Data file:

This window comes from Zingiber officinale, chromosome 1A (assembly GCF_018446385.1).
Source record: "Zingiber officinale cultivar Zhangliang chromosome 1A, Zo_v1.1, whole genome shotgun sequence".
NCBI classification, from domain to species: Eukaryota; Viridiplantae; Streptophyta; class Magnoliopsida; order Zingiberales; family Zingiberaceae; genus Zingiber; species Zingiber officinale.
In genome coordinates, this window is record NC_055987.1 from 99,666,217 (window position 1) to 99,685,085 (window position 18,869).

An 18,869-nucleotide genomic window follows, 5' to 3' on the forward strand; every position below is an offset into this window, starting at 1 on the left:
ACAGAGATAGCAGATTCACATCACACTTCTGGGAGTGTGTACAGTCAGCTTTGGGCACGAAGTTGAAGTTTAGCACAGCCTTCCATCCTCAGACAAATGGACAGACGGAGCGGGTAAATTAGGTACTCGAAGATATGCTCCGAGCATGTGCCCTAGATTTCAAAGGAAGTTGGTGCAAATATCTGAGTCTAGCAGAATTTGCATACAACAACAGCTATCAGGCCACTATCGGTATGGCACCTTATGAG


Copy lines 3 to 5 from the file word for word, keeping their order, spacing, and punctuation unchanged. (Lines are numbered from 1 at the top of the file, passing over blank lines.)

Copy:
NCBI classification, from domain to species: Eukaryota; Viridiplantae; Streptophyta; class Magnoliopsida; order Zingiberales; family Zingiberaceae; genus Zingiber; species Zingiber officinale.
In genome coordinates, this window is record NC_055987.1 from 99,666,217 (window position 1) to 99,685,085 (window position 18,869).

An 18,869-nucleotide genomic window follows, 5' to 3' on the forward strand; every position below is an offset into this window, starting at 1 on the left: